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Elected representatives in government are in charge of the policy and funding that can make or break saving threatened species. Their decisions and actions matter.

O'Connor has or used to have 48 threatened animals within its boundaries. One of them is me, the Black-flanked Rock-wallaby.

We took care to attach appropriate images that are as close to representative of each species as our resources and the availability of images allowed. However, we could not ensure perfect accuracy in every case. Some images show species that share the same genus but not at the species or subspecies level.

Photo of Black-flanked Rock-wallaby

Black-flanked Rock-wallaby

Petrogale lateralis lateralis

Status: Endangered

The Environment Protection and Biodiversity Conservation Act 1999 (EPBC Act) lists threatened species under six categories:
Extinct, Extinct in the wild, Critically Endangered, Endangered, Vulnerable, Conservation dependent. Read more about these categories

Petrogale lateralis lateralis is found across 3 electorates.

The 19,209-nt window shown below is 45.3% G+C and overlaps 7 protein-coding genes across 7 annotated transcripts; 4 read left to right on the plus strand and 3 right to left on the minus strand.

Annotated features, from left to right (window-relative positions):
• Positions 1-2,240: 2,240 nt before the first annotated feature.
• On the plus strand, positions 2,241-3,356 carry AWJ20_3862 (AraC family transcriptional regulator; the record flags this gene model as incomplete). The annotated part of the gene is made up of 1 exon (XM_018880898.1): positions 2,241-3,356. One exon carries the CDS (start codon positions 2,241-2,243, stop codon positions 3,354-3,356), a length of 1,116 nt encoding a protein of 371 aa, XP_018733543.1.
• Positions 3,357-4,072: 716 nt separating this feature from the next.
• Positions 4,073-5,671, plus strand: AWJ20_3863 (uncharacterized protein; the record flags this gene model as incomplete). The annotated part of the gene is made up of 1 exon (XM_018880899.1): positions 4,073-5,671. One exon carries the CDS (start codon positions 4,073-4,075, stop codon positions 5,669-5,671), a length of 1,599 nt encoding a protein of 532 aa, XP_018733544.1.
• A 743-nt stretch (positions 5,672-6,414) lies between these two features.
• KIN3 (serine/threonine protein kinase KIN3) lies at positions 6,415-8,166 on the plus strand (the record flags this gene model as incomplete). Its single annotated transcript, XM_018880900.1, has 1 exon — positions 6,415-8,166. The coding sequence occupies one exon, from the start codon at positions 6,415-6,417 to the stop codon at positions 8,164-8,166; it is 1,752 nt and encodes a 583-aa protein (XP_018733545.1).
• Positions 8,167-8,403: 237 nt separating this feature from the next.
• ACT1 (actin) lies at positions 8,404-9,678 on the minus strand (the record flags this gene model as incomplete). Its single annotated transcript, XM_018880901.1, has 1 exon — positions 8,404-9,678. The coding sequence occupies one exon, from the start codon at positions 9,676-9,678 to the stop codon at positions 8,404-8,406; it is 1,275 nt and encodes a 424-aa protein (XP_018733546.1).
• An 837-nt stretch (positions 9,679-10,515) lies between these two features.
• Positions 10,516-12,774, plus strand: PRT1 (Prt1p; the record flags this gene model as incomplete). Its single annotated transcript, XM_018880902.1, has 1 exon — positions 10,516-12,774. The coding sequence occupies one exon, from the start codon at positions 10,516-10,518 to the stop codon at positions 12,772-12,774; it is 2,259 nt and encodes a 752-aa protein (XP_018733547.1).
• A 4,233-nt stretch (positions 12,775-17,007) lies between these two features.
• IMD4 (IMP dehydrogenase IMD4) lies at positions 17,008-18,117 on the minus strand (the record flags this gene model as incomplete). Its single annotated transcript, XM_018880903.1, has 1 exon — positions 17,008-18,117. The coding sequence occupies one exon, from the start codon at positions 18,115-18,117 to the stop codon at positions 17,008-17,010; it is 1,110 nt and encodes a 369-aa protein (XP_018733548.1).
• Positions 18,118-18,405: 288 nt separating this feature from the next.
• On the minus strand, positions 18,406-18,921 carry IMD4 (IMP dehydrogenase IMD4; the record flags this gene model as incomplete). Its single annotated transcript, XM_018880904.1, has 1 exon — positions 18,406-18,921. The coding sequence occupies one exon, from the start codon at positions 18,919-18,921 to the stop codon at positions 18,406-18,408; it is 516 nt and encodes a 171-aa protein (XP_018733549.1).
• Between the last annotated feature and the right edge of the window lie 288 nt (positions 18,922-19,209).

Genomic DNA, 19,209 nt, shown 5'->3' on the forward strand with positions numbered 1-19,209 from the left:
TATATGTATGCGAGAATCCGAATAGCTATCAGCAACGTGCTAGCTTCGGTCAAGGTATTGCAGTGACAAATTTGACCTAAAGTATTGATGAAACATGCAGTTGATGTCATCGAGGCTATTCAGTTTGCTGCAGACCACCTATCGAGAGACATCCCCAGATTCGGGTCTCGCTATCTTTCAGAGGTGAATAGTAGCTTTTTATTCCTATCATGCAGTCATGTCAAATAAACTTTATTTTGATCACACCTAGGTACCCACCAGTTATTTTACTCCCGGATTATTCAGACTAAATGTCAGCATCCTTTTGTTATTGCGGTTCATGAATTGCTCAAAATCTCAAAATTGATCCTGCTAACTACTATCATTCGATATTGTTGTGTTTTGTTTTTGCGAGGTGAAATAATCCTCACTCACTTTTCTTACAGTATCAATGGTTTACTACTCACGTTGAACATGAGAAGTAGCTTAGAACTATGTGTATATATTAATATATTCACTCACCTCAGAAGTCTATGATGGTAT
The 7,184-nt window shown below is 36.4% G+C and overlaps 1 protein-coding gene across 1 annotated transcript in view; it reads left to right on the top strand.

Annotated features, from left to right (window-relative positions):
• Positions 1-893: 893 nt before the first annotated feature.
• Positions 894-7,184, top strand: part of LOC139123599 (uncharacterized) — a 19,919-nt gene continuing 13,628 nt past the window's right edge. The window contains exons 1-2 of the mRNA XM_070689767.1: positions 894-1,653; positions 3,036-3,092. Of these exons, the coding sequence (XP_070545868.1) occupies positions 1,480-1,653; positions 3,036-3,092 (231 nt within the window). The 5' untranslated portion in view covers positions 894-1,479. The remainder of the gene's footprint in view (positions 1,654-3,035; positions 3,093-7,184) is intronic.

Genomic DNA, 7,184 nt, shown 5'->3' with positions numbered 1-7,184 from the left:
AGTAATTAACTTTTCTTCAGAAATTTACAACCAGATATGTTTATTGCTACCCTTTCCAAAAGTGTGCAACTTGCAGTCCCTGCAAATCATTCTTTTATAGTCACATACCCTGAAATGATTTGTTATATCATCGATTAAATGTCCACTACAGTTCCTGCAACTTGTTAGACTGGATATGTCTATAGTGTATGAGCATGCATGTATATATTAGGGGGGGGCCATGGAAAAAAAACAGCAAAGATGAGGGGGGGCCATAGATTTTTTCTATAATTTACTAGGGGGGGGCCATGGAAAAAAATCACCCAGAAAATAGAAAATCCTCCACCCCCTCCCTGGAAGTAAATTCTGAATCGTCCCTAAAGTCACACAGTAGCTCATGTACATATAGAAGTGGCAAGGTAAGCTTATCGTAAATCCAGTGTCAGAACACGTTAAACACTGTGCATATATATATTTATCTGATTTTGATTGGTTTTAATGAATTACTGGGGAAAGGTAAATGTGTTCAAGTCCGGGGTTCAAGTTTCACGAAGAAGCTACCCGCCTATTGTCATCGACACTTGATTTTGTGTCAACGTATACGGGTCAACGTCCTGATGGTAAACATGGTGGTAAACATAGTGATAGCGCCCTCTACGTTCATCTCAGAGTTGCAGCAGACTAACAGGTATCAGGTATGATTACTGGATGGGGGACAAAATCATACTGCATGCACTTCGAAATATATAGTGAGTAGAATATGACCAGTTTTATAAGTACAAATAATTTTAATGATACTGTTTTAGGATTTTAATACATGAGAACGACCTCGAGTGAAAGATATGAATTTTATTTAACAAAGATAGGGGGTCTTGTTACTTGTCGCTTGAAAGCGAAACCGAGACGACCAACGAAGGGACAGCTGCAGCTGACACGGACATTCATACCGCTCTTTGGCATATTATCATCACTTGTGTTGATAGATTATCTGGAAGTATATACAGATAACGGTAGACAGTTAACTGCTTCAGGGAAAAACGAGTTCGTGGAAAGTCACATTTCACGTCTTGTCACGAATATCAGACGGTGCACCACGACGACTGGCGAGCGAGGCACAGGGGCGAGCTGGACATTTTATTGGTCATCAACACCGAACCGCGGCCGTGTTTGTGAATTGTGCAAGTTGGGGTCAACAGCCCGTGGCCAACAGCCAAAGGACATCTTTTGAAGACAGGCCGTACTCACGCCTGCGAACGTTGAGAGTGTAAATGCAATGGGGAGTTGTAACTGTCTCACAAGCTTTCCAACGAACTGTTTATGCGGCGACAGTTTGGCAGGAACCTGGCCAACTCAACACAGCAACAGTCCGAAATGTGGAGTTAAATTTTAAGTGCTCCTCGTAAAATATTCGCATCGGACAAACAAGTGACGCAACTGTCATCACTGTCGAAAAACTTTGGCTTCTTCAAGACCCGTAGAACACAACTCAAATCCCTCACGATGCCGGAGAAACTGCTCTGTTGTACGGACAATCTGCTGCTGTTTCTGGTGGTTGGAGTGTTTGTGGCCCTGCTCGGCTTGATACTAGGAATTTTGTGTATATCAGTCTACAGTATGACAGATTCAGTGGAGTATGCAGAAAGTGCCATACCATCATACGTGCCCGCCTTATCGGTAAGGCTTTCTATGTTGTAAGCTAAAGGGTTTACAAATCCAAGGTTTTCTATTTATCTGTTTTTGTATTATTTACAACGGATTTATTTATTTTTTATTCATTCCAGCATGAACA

The black-footed rock-wallaby is Australia‚Äôs own intrepid mountaineer. It is incredibly agile and bounds across rough terrain and rocky outcrops. It is well adapted to life on steep rocks, with very textured feet that help it grip and a long, strong tail to give it balance.¹

Explore more about this species on the Atlas of Living Australia

Adverse fire regimesAdverse fire regimes

Habitat loss, fragmentation and degradationHabitat loss, fragmentation and degradation

Invasive species and diseasesInvasive species and diseases

Explore more about the threats facing species on our Resources page.

O'Connor has or used to have 221 threatened plants found within its boundaries. Some of these might not be as photogenic as the Black-flanked Rock-wallaby but they're just as important.

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